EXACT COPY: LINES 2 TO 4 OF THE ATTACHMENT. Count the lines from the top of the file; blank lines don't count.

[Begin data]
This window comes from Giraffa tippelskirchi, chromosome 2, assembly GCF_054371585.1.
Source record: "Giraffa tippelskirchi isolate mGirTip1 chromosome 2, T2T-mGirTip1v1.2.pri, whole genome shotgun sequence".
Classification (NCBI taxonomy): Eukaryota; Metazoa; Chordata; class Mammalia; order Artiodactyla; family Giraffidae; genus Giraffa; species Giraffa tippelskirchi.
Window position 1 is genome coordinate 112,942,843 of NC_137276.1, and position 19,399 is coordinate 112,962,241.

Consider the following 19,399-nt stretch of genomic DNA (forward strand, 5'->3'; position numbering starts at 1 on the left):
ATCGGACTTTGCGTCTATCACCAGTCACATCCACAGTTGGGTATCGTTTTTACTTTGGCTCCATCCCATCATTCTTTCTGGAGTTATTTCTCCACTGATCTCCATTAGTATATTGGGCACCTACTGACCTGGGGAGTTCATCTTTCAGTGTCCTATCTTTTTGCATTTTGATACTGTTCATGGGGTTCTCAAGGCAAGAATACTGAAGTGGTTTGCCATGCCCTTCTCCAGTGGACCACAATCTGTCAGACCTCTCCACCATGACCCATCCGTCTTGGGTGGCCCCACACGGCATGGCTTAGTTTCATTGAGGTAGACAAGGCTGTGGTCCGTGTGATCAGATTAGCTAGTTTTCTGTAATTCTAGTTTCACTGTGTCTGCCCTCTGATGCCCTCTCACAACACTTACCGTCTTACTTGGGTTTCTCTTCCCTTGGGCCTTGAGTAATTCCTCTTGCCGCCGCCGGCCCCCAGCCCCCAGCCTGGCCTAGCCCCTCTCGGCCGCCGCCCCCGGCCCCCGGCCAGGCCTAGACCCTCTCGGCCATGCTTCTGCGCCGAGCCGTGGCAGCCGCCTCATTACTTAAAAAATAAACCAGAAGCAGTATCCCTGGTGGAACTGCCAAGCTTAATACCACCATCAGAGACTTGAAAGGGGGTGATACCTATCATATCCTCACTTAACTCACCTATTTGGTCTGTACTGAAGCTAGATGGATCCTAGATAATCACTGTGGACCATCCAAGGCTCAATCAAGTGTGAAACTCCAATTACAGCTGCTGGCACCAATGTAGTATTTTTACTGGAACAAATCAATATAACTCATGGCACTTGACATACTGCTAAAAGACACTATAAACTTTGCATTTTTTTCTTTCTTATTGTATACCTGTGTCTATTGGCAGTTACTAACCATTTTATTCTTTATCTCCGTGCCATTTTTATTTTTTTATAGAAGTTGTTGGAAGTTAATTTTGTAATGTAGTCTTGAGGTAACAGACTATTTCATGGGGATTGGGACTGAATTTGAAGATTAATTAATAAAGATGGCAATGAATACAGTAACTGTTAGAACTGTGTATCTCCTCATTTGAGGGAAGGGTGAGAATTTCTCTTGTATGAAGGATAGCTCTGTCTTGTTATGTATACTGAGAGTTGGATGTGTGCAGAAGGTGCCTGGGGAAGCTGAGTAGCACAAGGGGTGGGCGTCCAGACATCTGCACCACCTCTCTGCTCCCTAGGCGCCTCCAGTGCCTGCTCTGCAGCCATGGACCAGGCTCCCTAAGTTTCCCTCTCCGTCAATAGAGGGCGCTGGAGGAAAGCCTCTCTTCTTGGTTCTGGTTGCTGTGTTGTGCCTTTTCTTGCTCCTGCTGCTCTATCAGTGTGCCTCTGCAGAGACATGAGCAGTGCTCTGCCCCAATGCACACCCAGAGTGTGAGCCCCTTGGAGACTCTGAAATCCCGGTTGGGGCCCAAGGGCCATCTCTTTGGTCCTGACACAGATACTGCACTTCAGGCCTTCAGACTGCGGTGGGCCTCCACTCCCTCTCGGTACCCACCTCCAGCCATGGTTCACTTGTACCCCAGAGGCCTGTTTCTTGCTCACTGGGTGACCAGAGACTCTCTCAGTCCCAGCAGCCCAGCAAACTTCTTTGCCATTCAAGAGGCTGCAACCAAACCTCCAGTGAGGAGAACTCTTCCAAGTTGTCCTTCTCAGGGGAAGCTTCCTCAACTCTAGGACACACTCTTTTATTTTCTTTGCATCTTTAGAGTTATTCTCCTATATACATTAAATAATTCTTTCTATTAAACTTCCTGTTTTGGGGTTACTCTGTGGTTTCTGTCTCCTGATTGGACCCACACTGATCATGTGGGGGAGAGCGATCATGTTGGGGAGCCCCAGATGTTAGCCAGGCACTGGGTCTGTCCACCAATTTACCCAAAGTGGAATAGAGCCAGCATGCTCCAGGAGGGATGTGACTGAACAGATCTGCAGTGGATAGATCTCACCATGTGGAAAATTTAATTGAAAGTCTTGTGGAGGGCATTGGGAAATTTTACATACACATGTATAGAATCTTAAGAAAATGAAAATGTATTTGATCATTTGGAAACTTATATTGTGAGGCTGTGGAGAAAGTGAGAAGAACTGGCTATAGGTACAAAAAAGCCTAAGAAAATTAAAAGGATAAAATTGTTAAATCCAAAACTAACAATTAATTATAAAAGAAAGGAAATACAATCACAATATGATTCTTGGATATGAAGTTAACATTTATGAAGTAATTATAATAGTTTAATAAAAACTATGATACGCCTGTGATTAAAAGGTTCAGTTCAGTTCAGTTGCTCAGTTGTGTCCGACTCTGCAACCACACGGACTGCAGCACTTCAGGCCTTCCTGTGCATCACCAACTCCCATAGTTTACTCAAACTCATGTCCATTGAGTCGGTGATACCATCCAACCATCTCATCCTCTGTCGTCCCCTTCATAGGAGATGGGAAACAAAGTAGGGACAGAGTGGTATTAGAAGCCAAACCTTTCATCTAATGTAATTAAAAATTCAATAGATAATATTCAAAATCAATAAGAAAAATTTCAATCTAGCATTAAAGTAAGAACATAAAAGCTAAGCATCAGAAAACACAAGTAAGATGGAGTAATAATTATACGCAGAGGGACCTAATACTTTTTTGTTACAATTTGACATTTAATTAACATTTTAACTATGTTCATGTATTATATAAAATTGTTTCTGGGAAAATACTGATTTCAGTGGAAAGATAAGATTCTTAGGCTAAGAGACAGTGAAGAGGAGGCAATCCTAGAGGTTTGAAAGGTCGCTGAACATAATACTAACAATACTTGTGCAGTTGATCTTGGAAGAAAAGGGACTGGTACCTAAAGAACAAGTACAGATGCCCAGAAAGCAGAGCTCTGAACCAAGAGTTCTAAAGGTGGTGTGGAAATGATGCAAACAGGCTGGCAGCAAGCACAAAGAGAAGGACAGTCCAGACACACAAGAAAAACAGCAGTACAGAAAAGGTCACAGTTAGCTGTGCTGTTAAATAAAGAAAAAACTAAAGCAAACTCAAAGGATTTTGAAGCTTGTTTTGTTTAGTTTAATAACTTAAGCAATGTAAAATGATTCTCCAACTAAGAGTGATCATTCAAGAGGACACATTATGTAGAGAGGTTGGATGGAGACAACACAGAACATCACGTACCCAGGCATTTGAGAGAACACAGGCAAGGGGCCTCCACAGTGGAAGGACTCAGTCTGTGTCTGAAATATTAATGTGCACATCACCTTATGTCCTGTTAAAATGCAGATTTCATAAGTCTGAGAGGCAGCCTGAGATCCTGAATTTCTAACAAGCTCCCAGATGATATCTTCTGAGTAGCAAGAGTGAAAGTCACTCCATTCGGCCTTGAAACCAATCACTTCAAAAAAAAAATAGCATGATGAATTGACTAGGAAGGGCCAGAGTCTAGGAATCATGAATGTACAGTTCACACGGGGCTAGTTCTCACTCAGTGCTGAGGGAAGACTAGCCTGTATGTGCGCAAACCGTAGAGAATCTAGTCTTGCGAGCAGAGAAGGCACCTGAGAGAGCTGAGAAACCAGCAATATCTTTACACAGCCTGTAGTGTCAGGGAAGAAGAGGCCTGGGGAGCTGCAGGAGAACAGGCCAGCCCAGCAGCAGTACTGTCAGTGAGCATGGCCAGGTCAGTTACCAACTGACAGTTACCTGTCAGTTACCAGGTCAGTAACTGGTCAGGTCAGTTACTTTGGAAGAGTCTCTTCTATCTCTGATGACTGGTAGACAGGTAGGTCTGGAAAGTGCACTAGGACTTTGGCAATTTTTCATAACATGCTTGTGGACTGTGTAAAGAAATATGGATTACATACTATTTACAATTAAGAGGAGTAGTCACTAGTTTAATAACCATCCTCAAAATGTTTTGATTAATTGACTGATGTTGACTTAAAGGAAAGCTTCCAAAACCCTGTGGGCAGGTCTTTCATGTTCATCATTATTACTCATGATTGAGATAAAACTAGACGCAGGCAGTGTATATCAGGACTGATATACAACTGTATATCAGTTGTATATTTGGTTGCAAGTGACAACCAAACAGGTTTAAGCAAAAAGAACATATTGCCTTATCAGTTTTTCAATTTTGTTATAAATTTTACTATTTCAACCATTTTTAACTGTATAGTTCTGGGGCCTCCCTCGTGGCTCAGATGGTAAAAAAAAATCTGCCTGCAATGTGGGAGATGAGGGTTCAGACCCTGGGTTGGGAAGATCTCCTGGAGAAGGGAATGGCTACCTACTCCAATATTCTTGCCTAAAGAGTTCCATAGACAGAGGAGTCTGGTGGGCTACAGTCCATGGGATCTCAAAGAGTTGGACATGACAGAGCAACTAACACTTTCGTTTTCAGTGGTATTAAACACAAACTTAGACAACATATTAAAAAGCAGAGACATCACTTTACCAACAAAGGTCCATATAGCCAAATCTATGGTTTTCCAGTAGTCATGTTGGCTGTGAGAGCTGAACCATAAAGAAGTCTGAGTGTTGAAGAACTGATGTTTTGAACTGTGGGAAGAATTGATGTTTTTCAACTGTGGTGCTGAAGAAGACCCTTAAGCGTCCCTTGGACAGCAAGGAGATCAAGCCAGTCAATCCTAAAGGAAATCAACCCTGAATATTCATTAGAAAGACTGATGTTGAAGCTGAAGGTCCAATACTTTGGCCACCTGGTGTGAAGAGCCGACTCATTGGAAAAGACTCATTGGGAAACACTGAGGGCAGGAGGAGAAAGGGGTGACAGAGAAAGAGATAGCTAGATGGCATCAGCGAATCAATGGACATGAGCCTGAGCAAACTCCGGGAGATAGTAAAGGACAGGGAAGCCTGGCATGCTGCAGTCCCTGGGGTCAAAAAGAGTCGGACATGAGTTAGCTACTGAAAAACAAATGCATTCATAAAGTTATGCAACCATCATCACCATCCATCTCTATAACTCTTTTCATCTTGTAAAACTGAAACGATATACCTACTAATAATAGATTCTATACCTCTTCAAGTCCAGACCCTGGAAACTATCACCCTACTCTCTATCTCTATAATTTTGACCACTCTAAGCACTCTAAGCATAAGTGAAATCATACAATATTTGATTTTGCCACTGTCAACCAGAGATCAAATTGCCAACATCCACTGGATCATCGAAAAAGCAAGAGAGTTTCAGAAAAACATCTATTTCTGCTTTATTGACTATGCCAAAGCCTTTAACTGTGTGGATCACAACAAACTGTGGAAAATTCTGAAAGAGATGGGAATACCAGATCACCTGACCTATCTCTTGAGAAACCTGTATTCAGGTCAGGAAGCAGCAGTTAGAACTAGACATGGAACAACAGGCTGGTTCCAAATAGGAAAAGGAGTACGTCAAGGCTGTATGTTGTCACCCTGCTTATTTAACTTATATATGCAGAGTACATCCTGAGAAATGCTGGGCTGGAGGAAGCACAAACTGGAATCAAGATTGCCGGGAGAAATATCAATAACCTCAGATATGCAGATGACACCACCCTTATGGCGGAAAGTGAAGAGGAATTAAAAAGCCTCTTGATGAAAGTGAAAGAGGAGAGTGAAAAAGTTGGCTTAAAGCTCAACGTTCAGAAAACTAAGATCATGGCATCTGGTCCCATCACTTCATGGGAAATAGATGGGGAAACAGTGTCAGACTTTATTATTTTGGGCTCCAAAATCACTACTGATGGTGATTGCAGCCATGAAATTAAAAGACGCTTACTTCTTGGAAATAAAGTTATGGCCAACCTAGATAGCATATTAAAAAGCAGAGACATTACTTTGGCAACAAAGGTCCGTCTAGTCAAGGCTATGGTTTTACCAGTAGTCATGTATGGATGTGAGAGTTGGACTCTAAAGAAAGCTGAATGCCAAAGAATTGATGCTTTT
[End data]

Source record: "Giraffa tippelskirchi isolate mGirTip1 chromosome 2, T2T-mGirTip1v1.2.pri, whole genome shotgun sequence".
Classification (NCBI taxonomy): Eukaryota; Metazoa; Chordata; class Mammalia; order Artiodactyla; family Giraffidae; genus Giraffa; species Giraffa tippelskirchi.
Window position 1 is genome coordinate 112,942,843 of NC_137276.1, and position 19,399 is coordinate 112,962,241.